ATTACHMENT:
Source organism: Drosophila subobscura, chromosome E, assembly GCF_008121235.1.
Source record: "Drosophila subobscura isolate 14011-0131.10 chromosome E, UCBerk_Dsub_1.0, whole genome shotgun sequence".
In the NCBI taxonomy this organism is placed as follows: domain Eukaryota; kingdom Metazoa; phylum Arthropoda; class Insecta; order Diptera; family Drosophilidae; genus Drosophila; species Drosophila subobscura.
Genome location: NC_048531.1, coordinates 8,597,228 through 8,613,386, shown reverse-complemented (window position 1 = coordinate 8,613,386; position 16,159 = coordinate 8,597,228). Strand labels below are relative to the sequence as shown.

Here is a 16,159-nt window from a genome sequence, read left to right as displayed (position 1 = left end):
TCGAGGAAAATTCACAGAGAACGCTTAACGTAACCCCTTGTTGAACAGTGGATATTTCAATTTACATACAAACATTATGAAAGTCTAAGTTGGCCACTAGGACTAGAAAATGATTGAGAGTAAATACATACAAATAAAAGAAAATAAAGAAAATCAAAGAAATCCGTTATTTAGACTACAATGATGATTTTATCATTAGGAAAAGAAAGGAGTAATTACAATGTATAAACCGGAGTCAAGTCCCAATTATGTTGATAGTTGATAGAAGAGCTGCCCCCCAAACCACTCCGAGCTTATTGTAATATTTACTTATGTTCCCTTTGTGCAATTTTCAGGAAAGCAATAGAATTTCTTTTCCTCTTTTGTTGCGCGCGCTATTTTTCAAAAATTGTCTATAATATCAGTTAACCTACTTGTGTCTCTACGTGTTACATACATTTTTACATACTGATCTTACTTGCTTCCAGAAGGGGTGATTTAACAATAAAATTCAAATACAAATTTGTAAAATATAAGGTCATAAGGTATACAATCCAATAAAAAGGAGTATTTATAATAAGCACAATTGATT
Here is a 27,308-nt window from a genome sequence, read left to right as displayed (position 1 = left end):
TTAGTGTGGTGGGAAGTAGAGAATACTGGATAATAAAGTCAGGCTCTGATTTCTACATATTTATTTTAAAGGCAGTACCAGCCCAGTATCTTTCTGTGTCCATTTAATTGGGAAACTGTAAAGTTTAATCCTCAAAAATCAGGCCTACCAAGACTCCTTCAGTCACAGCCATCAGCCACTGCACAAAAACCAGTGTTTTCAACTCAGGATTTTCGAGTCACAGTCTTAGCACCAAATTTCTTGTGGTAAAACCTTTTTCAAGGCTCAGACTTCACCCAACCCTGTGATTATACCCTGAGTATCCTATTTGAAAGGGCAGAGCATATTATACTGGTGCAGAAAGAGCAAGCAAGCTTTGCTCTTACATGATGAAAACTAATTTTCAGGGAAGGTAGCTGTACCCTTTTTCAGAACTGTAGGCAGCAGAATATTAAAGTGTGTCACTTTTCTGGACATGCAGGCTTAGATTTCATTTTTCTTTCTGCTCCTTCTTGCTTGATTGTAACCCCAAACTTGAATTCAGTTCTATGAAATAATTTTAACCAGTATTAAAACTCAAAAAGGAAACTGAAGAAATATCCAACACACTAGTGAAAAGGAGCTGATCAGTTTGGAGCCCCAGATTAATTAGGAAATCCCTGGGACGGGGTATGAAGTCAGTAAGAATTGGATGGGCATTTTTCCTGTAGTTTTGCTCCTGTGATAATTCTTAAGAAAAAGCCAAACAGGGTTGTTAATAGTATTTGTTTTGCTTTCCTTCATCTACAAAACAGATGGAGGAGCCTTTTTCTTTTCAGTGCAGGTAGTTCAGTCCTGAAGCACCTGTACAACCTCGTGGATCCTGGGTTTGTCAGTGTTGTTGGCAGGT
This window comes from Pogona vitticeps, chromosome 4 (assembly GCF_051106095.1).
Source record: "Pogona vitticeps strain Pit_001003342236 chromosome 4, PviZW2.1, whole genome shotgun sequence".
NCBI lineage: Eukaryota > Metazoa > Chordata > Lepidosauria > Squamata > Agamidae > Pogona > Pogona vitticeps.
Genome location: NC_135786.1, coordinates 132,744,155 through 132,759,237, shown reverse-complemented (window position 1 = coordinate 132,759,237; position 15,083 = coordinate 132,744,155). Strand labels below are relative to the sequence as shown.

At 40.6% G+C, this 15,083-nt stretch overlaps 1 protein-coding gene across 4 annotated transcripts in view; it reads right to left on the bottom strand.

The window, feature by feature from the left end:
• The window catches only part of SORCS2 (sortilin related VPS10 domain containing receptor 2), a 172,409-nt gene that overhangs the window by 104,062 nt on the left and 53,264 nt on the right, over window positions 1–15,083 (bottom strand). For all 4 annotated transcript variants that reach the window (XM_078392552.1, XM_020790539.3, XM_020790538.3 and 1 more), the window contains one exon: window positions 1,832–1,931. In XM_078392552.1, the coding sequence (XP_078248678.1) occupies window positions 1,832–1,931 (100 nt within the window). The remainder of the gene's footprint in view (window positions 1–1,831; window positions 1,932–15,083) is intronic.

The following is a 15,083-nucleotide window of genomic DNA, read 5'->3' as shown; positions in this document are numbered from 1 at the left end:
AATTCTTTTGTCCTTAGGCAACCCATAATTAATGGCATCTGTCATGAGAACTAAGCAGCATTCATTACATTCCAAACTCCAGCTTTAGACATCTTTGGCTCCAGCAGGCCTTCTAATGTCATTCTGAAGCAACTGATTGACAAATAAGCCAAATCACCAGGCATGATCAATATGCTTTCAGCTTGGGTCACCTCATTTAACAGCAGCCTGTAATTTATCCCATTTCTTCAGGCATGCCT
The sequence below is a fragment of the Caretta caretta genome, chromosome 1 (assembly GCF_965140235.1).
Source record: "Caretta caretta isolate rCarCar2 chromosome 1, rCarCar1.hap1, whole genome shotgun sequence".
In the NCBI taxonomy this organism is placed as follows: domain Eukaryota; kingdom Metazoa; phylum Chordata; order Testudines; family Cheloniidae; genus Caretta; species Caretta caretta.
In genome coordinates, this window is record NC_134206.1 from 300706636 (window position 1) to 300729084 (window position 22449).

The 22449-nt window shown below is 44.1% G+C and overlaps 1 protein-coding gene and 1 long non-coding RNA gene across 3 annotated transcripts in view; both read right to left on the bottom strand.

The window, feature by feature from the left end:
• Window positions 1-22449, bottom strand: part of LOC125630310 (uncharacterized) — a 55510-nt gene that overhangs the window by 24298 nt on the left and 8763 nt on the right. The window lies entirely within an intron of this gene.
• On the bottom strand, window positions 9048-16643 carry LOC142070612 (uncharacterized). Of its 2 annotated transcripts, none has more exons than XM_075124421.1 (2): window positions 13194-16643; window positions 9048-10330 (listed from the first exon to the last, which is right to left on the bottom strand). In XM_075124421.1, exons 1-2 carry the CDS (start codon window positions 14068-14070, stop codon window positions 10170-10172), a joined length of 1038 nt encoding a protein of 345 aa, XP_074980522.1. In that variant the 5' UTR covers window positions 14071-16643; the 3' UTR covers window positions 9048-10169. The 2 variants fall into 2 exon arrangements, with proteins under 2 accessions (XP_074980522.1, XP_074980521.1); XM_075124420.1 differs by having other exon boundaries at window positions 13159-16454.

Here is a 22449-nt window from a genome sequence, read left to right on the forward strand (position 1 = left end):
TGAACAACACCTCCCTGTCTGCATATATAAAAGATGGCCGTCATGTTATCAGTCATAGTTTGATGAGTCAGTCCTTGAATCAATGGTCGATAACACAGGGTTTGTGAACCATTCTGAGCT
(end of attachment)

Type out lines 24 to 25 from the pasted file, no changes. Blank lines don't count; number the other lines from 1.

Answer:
• Window positions 1-22449, bottom strand: part of LOC125630310 (uncharacterized) — a 55510-nt gene that overhangs the window by 24298 nt on the left and 8763 nt on the right. The window lies entirely within an intron of this gene.
• On the bottom strand, window positions 9048-16643 carry LOC142070612 (uncharacterized). Of its 2 annotated transcripts, none has more exons than XM_075124421.1 (2): window positions 13194-16643; window positions 9048-10330 (listed from the first exon to the last, which is right to left on the bottom strand). In XM_075124421.1, exons 1-2 carry the CDS (start codon window positions 14068-14070, stop codon window positions 10170-10172), a joined length of 1038 nt encoding a protein of 345 aa, XP_074980522.1. In that variant the 5' UTR covers window positions 14071-16643; the 3' UTR covers window positions 9048-10169. The 2 variants fall into 2 exon arrangements, with proteins under 2 accessions (XP_074980522.1, XP_074980521.1); XM_075124420.1 differs by having other exon boundaries at window positions 13159-16454.